The vampire got over his foolish lack of fangs quickly enough. He reared away from Alexia and her unexpected effect on his supernatural state, knocking over a nearby tea trolley. Contact broken, his fangs reappeared once more. Clearly not the sharpest of tacks, he then dove forward from the neck like a serpent, going for another chomp.
“I say!” said Alexia to the vampire. “We haven’t even been introduced!”
Miss Tarabotti had never actually had a vampire try to bite her before. She knew one or two by reputation of course, and was friendly with Lord Akeldama. Who wasn’t friendly with Lord Akeldama? But no vampire had ever actually attempted to feed on her.
So Alexia, who abhorred violence, was forced to grab the miscreant by his nostrils, a delicate and therefore painful area, and shove him away. He stumbled over the fallen tea trolley, lost his balance in a manner astonishingly graceless for a vampire, and fell to the floor. He landed right on top of a plate of treacle tart.
Miss Tarabotti was most distressed by this. She was particularly fond of treacle tart and had been looking forward to the consumption of that precise plateful. She picked up her parasol. (It was terribly de rigeur for her to be carrying a parasol at an evening ball, but Miss Tarabotti rarely went anywhere without it.) The parasol was a style all of her own devising: a black, frilly confection, with purple satin pansies sewn about, and buckshot in its silver tip.
She whacked the vampire right on top of the head with it as he tried to extract himself from his newly intimate relations with the tea trolley. The buckshot gave the parasol just enough heft to make a deliciously satisfying ‘thunk.’
“Manners!” instructed Miss Tarabotti.
And since I don’t answer questions often but felt this one was particularly apropos to tonight’s blog entry, I’m making an exception.
A.L Sonnischsen asked:
So here’s my question: when is it okay to let a character tell about him/herself? Why did this particular example not make you, as an agent, stop reading? Is it because it’s so well-written? Or does an excellent writer know instinctively how much to tell (a little narrative to get an idea of the voice, but not too much)? Or, maybe I don’t understand what telling vs. showing really is?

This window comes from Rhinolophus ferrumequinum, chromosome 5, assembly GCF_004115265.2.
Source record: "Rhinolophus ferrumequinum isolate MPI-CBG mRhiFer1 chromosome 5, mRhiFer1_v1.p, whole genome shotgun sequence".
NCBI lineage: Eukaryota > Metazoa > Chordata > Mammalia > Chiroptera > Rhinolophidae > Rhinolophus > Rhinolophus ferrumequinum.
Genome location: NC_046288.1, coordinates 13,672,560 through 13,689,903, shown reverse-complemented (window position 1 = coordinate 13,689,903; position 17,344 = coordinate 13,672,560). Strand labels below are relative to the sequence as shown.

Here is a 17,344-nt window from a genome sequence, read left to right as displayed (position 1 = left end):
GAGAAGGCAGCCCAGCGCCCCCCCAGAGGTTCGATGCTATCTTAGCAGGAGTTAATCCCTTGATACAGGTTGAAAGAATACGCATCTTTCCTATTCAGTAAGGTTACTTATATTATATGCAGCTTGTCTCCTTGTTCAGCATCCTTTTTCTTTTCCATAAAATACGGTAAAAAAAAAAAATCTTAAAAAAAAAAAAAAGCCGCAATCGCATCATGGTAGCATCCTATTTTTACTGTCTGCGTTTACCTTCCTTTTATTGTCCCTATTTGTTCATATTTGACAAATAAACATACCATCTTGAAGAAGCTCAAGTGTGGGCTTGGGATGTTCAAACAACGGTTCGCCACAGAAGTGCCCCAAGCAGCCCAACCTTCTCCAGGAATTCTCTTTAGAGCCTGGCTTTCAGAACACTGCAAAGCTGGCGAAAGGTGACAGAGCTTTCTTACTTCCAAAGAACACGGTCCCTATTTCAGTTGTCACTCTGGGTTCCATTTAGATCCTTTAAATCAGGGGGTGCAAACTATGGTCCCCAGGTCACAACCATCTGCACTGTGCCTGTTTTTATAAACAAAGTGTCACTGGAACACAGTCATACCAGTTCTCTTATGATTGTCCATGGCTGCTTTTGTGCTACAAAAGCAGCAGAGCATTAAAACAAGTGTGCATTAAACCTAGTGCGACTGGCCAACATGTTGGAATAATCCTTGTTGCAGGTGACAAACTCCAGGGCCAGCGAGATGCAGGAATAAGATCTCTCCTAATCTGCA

A.L. You have answered your own question. Telling vs Showing is all a matter of balance in the narrative. We need enough tell to orient the reader so we aren’t confused but then we need enough show so that whatever has been told about the character is revealed completely in the unfolding scene.
Gail does this marvelously in these opening pages. Paragraph 1 has a light touch of telling to set the scene. Then she leaps right into showing her spinster in a action. Five “paragraphs” later (as some are just one sentence long), Gail dips into quite a bit of telling but note she keeps her distinctive voice and all the info given is necessary for the rest of the scene to unfold.
That might be the biggest answer to your question. Only tell when it’s imperative to do so in order to move the story forward. Here Gail knows it’s imperative to explain a bit of Alexia’s soulless state. If she doesn’t, the reader might not understand why this vampire attack is such a surprise—in the context of this world she’s building.
When agents pass on sample pages becuase of too much telling to start, it’s because the writer hasn’t understood the importance of telling and when it’s best to interject it.
And as an aside, isn’t Alexia captured absolutely perfectly on the cover?